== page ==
Most cases of ALPS are caused by loss-of-function mutations in components of the CD95 (Fas) apoptotic pathway.10 Affected individuals show increased numbers of “double-negative” T (DNT) cells, which lack CD4 and CD8 expression and show defective Fas-mediated apoptosis. By contrast, the DNT population is not increased in patients with KRAS or NRAS mutations, and Fas pathway activation provokes a normal apoptotic response. However, the T cells of these individuals fail to undergo apoptosis in response to interleukin-2 (IL-2) withdrawal. These new reports offer other complimentary insights into aspects of this disease. Takagi and colleagues demonstrated the KRAS mutation in multiple populations of hematopoietic cells, suggesting that the initial mutation occurred in the HSC or early multipotent progenitor compartment.2 Consistent with this idea, the myeloid progenitors of one of their cases showed hypersensitivity to granulocyte macrophage–colony stimulating factor, which is a cellular hallmark of JMML. Niemela et al found that patient T cells that were deprived of IL-2 failed to induce the proapoptotic protein BIM,1 which was also true in the previous case with an NRAS mutation.10 Together, the clinical and biologic features of LPD in individuals with KRAS and NRAS mutations establish this disorder as a distinct entity of Ras-associated lymphoproliferative disease (RALD).10 The pathogenesis of RALD likely involves the dominant clonal outgrowth of progeny of a primitive hematopoietic cell that sustains a RAS gene mutation.
If somatic RAS mutations cause either MPD or LPD, the factors that determine which disease emerges are unclear. In mice, genetic background strongly modulates the disease phenotype with LPD more prominent in the inbred C57Bl/6 strain.8,9 Modifier loci could also exist in humans. Differences in the cell type in which the inciting mutations occur and/or in the nature of any cooperating mutations could determine whether a patient develops RALD, JMML, or another hematologic disease. Finally, the nature of the somatic RAS mutation might impact clinical behavior. The most common cancer-associated RAS mutations encode codon 12 substitutions, which markedly reduce GTPase activity. By contrast, the RAS mutations identified in RALD alter codon 13 and are less deleterious biochemically. Interestingly, spontaneous improvement was reported in a few children who were diagnosed with JMML and had RAS codon 13 mutations.11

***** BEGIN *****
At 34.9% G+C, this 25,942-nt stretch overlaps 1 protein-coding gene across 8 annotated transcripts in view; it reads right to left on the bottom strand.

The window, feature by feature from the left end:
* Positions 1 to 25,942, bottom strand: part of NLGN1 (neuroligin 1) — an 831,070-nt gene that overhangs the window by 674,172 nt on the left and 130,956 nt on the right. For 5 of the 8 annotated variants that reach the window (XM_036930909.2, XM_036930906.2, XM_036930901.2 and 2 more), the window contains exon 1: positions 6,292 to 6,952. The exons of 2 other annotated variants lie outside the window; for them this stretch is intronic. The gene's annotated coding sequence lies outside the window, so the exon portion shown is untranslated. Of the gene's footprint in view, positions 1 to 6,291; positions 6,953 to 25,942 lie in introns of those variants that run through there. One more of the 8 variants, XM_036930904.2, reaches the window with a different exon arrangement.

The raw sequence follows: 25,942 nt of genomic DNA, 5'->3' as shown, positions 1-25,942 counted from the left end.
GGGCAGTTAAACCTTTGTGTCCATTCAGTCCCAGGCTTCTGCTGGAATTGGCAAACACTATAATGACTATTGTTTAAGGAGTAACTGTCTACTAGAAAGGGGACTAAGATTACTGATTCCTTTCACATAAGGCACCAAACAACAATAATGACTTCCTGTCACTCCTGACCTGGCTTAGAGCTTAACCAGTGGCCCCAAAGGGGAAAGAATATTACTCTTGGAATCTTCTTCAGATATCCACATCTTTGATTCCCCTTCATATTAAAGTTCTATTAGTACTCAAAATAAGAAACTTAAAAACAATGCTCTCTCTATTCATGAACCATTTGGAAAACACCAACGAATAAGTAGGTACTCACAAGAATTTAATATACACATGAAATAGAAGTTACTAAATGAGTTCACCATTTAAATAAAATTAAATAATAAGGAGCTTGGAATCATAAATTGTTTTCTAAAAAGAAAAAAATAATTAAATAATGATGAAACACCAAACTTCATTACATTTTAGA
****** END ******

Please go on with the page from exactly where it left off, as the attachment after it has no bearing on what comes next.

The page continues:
These new reports have implications for the diagnosis and management of patients with LPD, hyper γ globulinemia, and autoimmune cytopenias (Evan syndrome). In human developmental disorders, the discoveries of germline NF1 and PTPN11 mutations in affected persons implicated hyperactive Ras as an underlying molecular mechanism and led to the identification of HRAS, KRAS, NRAS, SOS, BRAF, CRAF, and MEK1 as causative genes.12 Similarly, mutations in genes encoding other proteins involved in Ras signaling may cause LPD in other clinical contexts. Finally, potent small molecule inhibitors of kinase effectors of Ras-GTP have been developed as anticancer agents (see figure). In vitro studies performed by Oliveira and colleagues10 provide intriguing evidence that drugs that target MEK, a downstream component of the Raf/MEK/ERK pathway, may reverse the cellular and biochemical defects seen in RALD. Similarly, inhibitors of PI3 kinase signaling, which plays a central role in lymphocyte survival and is frequently altered by somatic mutations in T-ALL,13 are appealing as potential therapeutic agents. Defining the nature and spectrum of Ras pathway mutations in RALD and related lymphoid disorders therefore has important biologic and translational implications.
Conflict-of-interest disclosure: The authors declare no competing financial interests. ■